Are you a Christian Hedonist?

Desiring God

I am a big John Piper fan but have only recently gotten around to reading his book Desiring God – Meditations of a Christian Hedonist. In this book Pastor Piper delivers a compelling argument that our lives as Christians are to be lived chasing satisfaction, joy with reckless abandonment so long as the pursuit of those things find their purpose in God and ultimately glorify Him.

The theme throughout this book that “God is most glorified in us when we are most satisfied in him.” God gets the glory and we get the joy. Such a powerful thought. That thought alone is worth the price of the book. This truth is so fundamental. As a pastor I see so much dysfunction in people trying to be happy rather than finding their joy in God. I find myself so often allowing my service to Christ and others to be what it was never intended to be. I am created to glorify God not through depriving myself of happiness but in finding my happiness in Christ.

CS Lewis explains this concept so beautifully “I believe in Christianity as I believe that the sun has risen: not only because I see it, but because by it I see everything else.”

Every chapter had a few points that really rang true. The chapters that challenged me most personally were Money, Missions and Suffering. I plan on adding this book to a short list of books I reread.

Desiring God should be read by every christian at least once in their lives because of the truth Piper pulls from scripture are so precisely accurate and so horribly convicting.

Here are a few quotes that stood out to me.

In the New Testament, God is clearly active, creating a people for Himself by calling them out of darkness and enabling them to believe the gospel and walk in the light. John teaches most clearly that regeneration precedes and enables faith.

The pursuit of joy in God is not optional

Saving faith is the heartfelt conviction not only that Christ is reliable but also that He is desirable.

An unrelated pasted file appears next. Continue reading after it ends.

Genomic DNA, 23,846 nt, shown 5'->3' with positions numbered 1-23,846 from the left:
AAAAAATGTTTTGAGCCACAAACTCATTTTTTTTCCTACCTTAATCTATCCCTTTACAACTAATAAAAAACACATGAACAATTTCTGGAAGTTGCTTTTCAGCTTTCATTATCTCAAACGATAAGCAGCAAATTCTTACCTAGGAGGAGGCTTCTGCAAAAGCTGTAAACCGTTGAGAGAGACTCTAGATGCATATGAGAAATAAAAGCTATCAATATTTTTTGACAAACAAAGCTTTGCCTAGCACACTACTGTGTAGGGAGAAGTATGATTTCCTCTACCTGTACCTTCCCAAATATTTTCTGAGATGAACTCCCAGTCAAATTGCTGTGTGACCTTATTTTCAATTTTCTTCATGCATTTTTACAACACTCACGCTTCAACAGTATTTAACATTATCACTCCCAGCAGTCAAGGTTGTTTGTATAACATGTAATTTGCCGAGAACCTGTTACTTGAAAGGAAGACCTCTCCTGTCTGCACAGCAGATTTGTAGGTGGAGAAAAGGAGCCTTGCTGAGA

True worship must include inward feelings that reflect the worth of God’s glory. If this were not so, the word hypocrite would have no meaning.

The great hindrance to worship is not that we are a pleasure-seeking people, but that we are willing to settle for such pitiful pleasures.

Love is the overflow of joy in God that meets the needs of others.

Faith is born and sustained by the Word of God, and out of faith grows the flower of joy.

A failure in our prayer life is generally a failure to know Jesus.

Prayer is the antidote for the disease of self-confidence.

The great danger of riches is that our affections will be carried away from God to His gifts.

Generosity confirms that our hope is in God, not in ourselves or our money.

My assumption is that people without the gospel are without hope, because only the gospel can free them from their sin.

Suffering of sickness and suffering of persecution have this in common: They are both intended by Satan for the destruction of our faith and governed by God for the purifying of our faith.

How many Christians do you know who could say, “The lifestyle I have chosen as a Christian would be utterly foolish and pitiable if there is no resurrection”?

God’s universal purpose for all Christian Suffering: more contentment in God and less satisfaction in self and the world.

Paul’s suffering complex Christ’s afflictions not by adding anything to their worth, but by extending them to the people they were meant to save.

In the pursuit of joy through suffering, we magnify the all-satisfying worth of the Source of our joy. God Himself shines as the brightness at the end of our tunnel of pain. If we do not communicate that He is the goal and the ground of our joy in suffering, then the very meaning of our suffering will be lost. The meaning is this: God is gain. God is gain. God is gain.

*I was provided a free copy of Desiring God by Multnomah press in exchange for my willingness to write an honest and personal review of the book.

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